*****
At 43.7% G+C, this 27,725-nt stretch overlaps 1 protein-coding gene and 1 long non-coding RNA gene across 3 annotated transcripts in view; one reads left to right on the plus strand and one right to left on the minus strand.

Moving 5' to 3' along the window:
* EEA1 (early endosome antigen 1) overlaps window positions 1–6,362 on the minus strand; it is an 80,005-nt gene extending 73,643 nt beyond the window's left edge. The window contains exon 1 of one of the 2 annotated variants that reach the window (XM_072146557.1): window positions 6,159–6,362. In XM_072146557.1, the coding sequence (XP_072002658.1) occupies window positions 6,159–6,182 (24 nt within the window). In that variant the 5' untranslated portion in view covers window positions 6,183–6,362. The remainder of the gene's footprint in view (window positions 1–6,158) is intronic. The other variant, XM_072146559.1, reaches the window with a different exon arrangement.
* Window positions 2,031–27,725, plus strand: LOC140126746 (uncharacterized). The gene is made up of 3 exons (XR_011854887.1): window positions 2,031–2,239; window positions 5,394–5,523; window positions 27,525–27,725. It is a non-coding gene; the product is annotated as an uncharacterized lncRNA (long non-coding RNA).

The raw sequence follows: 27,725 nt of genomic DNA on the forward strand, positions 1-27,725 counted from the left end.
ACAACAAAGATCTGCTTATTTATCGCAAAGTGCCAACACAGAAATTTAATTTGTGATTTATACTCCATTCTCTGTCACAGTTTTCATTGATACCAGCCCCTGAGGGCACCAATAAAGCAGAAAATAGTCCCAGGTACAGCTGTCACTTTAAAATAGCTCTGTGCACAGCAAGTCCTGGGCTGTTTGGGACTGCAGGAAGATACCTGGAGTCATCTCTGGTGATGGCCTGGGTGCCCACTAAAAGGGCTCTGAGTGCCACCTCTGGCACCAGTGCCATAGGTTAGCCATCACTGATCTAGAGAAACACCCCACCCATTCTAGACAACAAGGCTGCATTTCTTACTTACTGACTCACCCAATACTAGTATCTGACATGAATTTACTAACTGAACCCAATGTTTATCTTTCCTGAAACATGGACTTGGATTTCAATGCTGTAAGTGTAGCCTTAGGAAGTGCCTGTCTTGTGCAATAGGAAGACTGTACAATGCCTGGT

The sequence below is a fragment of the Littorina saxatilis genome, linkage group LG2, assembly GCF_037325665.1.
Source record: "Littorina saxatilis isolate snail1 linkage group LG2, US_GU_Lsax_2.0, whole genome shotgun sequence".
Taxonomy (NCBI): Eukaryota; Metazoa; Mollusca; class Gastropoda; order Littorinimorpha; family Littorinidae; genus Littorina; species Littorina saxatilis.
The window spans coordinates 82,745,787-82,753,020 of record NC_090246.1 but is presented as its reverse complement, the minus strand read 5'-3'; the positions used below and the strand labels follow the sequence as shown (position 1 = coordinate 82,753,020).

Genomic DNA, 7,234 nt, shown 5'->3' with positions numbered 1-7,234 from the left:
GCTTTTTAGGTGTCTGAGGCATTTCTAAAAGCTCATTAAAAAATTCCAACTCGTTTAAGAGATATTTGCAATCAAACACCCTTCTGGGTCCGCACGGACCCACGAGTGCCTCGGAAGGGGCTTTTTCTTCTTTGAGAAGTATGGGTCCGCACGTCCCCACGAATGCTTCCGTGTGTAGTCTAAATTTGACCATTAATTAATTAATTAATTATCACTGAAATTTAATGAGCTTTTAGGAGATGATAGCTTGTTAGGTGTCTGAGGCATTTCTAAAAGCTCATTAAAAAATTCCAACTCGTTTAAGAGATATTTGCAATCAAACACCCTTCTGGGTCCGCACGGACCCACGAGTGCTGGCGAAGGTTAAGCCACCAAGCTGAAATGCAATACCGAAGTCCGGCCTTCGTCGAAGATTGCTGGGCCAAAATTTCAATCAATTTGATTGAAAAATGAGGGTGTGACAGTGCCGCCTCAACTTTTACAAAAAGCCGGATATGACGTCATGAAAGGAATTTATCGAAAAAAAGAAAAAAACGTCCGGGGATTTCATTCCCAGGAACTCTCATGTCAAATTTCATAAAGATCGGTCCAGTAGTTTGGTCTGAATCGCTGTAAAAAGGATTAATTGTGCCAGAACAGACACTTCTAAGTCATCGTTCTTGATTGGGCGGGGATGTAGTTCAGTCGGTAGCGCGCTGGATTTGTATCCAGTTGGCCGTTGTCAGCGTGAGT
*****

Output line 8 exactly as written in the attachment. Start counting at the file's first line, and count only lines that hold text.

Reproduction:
Source record: "Littorina saxatilis isolate snail1 linkage group LG2, US_GU_Lsax_2.0, whole genome shotgun sequence".